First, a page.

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Title: Demand Response for Thermal Fairness in District Heating Networks

Abstract

District Heating (DH) networks are complex thermal grids wherein a centrally heated fluid is circulated through a network of pipes and heat exchangers to meet the heating needs of residential and commercial buildings. Several factors can lead to inefficient and unfair energy distribution among consumers in these networks. These include varying levels of building insulation, distance of individual buildings from the central energy source, and thermal losses in network pipes. Moreover, shortage of energy at the central energy source and extreme weather conditions can exacerbate these issues, leading to differing levels of thermal comfort and customer disgruntlement in the long run. In this paper, we propose and study a demand response scheme that attempts to ensure thermal fairness among energy consumers in modern thermal grids. We develop optimization formulations based on thermodynamic models of DH networks, which determine optimal energy flow for individual buildings in order to achieve thermal fairness across the network. Our experimental results using physics based models for DH networks show that it is possible to achieve network level thermal fairness based social welfare objectives by controlling network parameters such as mass flow rates of water to the consumer premises and the supply water temperature, even whenmore » some network parameters like building thermal characteristics remain unknown.« less

Authors:
 [1];  [2];  [3];  [1]
  1. Rensselaer Polytechnic Institute
  2. BATTELLE (PACIFIC NW LAB)
  3. IBM Research India
Publication Date:
Research Org.:
Pacific Northwest National Lab. (PNNL), Richland, WA (United States)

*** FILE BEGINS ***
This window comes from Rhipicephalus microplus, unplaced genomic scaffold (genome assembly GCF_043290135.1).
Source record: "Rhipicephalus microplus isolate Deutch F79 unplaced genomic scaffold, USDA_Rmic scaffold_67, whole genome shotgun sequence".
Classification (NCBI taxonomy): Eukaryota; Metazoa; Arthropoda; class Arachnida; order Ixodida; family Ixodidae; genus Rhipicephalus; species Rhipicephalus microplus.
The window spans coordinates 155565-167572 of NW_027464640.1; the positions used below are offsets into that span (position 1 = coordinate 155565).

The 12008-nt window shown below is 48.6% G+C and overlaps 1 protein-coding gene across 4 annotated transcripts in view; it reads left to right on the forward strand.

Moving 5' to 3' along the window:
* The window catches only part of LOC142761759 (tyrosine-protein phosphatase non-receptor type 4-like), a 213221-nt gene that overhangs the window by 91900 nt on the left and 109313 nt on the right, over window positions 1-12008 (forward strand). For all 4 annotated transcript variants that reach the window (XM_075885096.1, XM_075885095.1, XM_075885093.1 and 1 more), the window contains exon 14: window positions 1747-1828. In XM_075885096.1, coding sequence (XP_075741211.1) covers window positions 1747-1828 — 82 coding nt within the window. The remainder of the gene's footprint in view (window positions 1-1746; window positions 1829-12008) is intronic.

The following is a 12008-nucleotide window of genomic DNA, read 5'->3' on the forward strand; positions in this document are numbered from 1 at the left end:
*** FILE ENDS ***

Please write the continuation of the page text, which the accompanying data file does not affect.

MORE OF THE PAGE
Sponsoring Org.:
USDOE
OSTI Identifier:
1510932
Report Number(s):
PNNL-SA-128979
DOE Contract Number:  
AC05-76RL01830
Resource Type:
Journal Article
Journal Name:
IEEE Transactions on Sustainable Energy
Additional Journal Information:
Journal Volume: 10; Journal Issue: 2
Country of Publication:
United States
Language:
English

Citation Formats

Bhattacharya, Saptarshi, Chandan, Vikas, Arya, Vijay, and Kar, Koushik. Demand Response for Thermal Fairness in District Heating Networks. United States: N. p., 2019. Web. doi:10.1109/TSTE.2018.2852629.
Bhattacharya, Saptarshi, Chandan, Vikas, Arya, Vijay, & Kar, Koushik. Demand Response for Thermal Fairness in District Heating Networks. United States. doi:10.1109/TSTE.2018.2852629.
Bhattacharya, Saptarshi, Chandan, Vikas, Arya, Vijay, and Kar, Koushik. Mon . "Demand Response for Thermal Fairness in District Heating Networks". United States. doi:10.1109/TSTE.2018.2852629.
@article{osti_1510932,
title = {Demand Response for Thermal Fairness in District Heating Networks},
author = {Bhattacharya, Saptarshi and Chandan, Vikas and Arya, Vijay and Kar, Koushik},
abstractNote = {District Heating (DH) networks are complex thermal grids wherein a centrally heated fluid is circulated through a network of pipes and heat exchangers to meet the heating needs of residential and commercial buildings. Several factors can lead to inefficient and unfair energy distribution among consumers in these networks. These include varying levels of building insulation, distance of individual buildings from the central energy source, and thermal losses in network pipes. Moreover, shortage of energy at the central energy source and extreme weather conditions can exacerbate these issues, leading to differing levels of thermal comfort and customer disgruntlement in the long run. In this paper, we propose and study a demand response scheme that attempts to ensure thermal fairness among energy consumers in modern thermal grids. We develop optimization formulations based on thermodynamic models of DH networks, which determine optimal energy flow for individual buildings in order to achieve thermal fairness across the network. Our experimental results using physics based models for DH networks show that it is possible to achieve network level thermal fairness based social welfare objectives by controlling network parameters such as mass flow rates of water to the consumer premises and the supply water temperature, even when some network parameters like building thermal characteristics remain unknown.},
doi = {10.1109/TSTE.2018.2852629},
journal = {IEEE Transactions on Sustainable Energy},
number = 2,
volume = 10,
place = {United States},
year = {2019},
month = {4}
}